What did Erdoğan really get from Putin?
President Recep Tayyip Erdoğan is pleased with the results of his meeting with Russian President Vladimir Putin in the Russian resort of Sochi last week. After his talks with Erdoğan, Putin announced that relations between the two countries “had been totally repaired.” He was referring to the nosedive that relations took after Turkey downed a Russian jet in November 2015.
The two topics that reportedly dominated the talks in Sochi were Syria and economic ties. Whether Erdoğan got what he wanted in terms of economic cooperation is the subject of another article. It seems though that there will be no automatic lifting of all embargoes imposed on Turkey after the downing of the jet. In other words there is still work to be done.
As far as Syria is concerned the picture is more blurred. For example, Erdoğan said he presented pictures showing Russian forces standing guard in northern Syria with Kurdish fighters from the People’s Protection Units (YPG) that Ankara says is a terrorist organization.
Erdoğan told reporters later that Putin had said he would look into the matter. What that means is not clear. We have nothing from the Russian side to clarify the matter. What is known is that there is nothing odd in Russian soldiers and YPG fighters standing side by side.
Moscow does not recognize the YPG as a terrorist organization. Worse for Ankara is the fact that Moscow does not even recognize the Kurdistan Workers’ Party (PKK) as a terrorist group and has said so. So it seems Erdoğan is unlikely to get what he wants from Putin regarding the YPG.
The highpoint of Erdoğan’s visit appears to be the announcement that Turkey, Russia and Iran will be sponsoring four “de-escalations zones” in Syria between the al-Assad regime and opposition fighters. The details of this and how it will be enforced are yet to be announced.
It appears at first glance that Russia has come around to Turkey’s long-expressed desire to see safe zones in Syria, but that is clearly not the case. Those zones were proposed against the al-Assad regime whereas these require cooperation with the regime under Russian and Iranian auspices. Turkey, in other words, remains the weak link in this project, if indeed it can be implemented.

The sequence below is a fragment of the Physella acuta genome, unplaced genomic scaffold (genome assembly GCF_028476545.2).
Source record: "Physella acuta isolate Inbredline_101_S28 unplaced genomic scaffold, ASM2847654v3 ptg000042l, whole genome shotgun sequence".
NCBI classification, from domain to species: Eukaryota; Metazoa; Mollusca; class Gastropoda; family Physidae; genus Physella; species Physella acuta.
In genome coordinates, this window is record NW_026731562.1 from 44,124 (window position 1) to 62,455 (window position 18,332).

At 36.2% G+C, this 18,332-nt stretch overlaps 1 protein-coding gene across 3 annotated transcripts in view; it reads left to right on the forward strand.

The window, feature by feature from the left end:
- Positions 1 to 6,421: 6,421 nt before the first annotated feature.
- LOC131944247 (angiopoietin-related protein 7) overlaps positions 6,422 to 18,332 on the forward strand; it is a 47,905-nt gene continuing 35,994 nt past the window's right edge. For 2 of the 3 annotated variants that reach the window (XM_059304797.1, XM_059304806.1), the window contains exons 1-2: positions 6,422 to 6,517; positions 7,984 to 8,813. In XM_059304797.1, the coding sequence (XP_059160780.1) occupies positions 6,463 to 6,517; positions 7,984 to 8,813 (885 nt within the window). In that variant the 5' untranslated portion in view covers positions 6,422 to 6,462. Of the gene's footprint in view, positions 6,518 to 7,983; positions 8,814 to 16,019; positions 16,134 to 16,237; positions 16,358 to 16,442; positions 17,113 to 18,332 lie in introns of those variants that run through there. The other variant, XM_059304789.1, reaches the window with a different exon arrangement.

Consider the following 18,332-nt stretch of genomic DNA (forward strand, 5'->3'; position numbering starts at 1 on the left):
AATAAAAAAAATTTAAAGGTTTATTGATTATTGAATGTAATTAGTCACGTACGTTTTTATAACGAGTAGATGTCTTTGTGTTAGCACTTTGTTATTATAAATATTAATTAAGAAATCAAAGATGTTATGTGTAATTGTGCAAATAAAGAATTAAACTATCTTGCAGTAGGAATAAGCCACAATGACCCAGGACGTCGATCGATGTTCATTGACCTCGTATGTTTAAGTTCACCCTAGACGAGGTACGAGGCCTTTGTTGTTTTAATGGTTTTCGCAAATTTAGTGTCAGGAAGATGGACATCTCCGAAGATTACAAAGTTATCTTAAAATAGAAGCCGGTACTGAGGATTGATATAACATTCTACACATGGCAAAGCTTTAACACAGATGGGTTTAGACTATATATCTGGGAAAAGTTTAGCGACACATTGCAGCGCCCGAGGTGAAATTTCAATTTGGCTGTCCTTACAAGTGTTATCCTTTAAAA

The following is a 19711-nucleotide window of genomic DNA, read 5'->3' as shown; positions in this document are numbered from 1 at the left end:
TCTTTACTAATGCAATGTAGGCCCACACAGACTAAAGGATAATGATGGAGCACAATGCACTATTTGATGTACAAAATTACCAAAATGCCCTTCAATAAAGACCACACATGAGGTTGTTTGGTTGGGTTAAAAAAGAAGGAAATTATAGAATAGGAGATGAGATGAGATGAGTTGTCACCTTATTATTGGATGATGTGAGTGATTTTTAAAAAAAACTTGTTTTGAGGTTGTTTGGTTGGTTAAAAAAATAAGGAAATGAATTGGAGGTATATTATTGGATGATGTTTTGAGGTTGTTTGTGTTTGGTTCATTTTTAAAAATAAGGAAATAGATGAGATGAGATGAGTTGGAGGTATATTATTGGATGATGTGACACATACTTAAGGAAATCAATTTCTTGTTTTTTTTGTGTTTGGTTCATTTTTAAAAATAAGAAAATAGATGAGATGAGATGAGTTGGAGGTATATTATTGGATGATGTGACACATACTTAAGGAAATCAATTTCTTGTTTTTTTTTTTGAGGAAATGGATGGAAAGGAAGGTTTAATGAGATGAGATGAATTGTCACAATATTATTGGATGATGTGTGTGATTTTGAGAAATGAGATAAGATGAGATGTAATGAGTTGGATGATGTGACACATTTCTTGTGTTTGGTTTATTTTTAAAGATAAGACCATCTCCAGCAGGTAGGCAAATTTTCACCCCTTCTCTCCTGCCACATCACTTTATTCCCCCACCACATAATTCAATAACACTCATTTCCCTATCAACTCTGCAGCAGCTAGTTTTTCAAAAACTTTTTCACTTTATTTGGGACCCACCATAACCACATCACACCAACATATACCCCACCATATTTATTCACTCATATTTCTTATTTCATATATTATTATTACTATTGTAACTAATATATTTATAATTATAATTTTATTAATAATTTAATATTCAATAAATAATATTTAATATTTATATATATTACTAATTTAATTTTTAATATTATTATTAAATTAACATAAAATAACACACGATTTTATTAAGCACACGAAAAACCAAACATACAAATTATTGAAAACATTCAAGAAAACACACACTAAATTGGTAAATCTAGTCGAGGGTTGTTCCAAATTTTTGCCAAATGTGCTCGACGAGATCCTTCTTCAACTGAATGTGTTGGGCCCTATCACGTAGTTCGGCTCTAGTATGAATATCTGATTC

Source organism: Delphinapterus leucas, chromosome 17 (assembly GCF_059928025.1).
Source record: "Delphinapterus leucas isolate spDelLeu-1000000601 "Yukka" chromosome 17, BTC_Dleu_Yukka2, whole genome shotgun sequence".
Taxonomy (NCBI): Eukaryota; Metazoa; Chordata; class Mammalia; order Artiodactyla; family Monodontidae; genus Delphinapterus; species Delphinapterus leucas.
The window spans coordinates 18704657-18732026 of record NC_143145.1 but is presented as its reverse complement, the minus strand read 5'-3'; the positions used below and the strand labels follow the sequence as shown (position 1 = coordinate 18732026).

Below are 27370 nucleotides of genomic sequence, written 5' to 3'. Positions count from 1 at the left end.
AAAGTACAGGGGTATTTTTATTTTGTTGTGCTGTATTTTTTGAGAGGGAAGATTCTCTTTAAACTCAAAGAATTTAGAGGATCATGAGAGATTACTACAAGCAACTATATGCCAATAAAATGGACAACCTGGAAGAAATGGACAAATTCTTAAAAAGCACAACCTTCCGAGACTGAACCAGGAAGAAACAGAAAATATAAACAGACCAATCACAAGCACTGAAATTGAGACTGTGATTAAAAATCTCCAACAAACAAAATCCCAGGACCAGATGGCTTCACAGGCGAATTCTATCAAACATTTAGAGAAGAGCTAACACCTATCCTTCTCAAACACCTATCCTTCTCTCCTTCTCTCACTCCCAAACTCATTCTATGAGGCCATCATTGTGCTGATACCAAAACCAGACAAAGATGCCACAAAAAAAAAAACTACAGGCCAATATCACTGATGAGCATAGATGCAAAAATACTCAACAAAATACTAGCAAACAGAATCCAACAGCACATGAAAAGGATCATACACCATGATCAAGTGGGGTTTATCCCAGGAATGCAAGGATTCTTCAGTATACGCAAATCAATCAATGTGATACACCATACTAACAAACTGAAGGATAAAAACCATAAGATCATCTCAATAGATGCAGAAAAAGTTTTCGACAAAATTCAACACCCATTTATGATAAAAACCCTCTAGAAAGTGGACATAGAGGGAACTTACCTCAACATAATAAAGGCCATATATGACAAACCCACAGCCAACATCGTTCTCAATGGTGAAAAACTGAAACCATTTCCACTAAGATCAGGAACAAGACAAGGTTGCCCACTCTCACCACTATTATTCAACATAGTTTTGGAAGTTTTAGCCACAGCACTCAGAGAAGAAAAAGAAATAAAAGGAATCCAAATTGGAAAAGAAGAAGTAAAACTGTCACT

Meanwhile, not all the Syrian opposition groups supported by Turkey are happy about this proposal. Even the YPG is against it, saying it will divide Syria, which is ironic because that is exactly what Ankara is accusing the Syrian Kurds of trying to do.
It has also been announced that U.S. jets will not be allowed to fly over those zones, so it also seems as if Moscow is trying to score points against Washington at Turkey’s expense.
Whatever the case may be, if these zones can be established and seen to be working, they will be a plus for efforts aimed at ending this bloody conflict. But that remains a very big “if.”
It has also been announced that the Islamic State in Iraq and the Levent (ISIL), the al-Nusra Front, under any of its names, and similar groups will be excluded from the “de-escalation” deal.
It is not clear, however, what the status of the YPG will be. Ankara will no doubt reserve the right to strike at YPG targets, but it is not immediately apparent how it intends to do this as long as this groups enjoys political and military support from Moscow.
Russia reacted angrily to the recent strike by Turkey against the group in Syria, killing a number of its fighters, and said this was “unacceptable.”
There is also the risk for Ankara that having accepted the notion of a number of such “zones,” Russia and the U.S. will also insist that areas presently held by the YPG, and which are free of conflict, should also be officially declared “safe zones.”
Apart from anything else, this would also prevent Turkish jets flying over YPG positions and work to the advantage of the Syrian Kurds that Ankara is determined to undermine.
Even these few questions make one wonder what Erdoğan got out of Putin regarding Turkey’s aims in Syria. It looks like Putin got more out of these talks than his guest...